DUBAI (Reuters) - Saudi Deputy Crown Prince Mohammed bin Salman left Saudi Arabia on Monday for the United States for a visit scheduled to include talks with U.S. President Donald Trump, the Royal Court said in a statement carried by state news agency SPA.
It will be the first meeting between the powerful son of Saudi King Salman bin Abdulaziz, who is spearheading a Saudi economic reform plan, and the U.S. president since Trump came to office in January.
The statement said that in his talks with Trump and other U.S. officials, Prince Mohammed, who is also the Saudi defense minister, was expected to "discuss reinforcing bilateral relations and review regional issues of mutual interest".
It said that the working visit would start on Thursday but gave no further details.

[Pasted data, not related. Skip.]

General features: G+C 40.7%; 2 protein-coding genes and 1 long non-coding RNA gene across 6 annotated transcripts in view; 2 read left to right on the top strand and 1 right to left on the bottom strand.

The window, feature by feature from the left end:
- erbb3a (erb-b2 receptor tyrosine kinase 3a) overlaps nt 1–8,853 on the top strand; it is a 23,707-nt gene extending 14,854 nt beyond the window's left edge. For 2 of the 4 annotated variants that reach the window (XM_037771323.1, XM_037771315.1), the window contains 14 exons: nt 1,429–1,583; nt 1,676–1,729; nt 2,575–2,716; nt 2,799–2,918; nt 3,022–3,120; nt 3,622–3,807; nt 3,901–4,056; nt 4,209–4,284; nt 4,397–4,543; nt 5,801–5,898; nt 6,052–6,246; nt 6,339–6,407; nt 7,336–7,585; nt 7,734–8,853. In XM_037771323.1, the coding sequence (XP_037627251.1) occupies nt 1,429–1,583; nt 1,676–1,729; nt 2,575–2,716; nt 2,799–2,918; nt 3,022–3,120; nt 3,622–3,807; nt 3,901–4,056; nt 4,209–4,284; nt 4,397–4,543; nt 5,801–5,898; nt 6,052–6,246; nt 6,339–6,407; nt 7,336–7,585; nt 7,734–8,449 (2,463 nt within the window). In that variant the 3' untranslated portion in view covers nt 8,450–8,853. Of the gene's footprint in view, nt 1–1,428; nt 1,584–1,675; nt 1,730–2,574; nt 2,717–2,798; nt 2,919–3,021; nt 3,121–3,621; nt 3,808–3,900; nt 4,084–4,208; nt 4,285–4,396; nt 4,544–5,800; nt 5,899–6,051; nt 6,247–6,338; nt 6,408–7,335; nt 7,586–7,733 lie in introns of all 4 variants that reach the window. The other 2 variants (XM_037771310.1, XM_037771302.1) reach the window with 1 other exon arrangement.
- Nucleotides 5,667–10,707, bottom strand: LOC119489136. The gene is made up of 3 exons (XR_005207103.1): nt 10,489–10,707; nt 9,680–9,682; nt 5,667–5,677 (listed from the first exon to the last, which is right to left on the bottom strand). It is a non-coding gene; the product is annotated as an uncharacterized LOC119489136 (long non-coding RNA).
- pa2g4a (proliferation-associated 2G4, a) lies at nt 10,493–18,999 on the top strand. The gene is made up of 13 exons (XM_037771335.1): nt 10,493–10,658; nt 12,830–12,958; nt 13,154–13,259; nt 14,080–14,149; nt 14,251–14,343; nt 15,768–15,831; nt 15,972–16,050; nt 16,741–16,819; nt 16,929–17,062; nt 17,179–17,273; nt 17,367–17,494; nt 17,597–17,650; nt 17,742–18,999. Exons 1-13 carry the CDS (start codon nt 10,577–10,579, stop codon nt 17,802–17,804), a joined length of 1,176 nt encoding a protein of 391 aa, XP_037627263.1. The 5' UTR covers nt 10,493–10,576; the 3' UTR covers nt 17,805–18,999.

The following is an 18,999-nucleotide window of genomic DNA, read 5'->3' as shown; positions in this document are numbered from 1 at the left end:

King Salman, ruler of the world's top oil exporter, is currently in Japan, part of a month-long Asia tour to build ties with the world's fastest growing importers of Saudi crude and promote investment opportunities, including the sale of a stake in its giant state firm Saudi Aramco.
Trump spoke by telephone with Salman soon after he took office in January and agreed to support safe zones in Syria and Yemen, according to a White House statement. [nL3N1GE2M4]
Before his departure for the United States, Prince Mohammed met with Citigroup’s Chief Executive Officer Michael Corbat in Riyadh on Sunday to discuss investment opportunities in the kingdom and globally, SPA reported.
(Reporting by Mohamed El Sharif, writing by Sami Aboudi; Editing by Simon Cameron-Moore)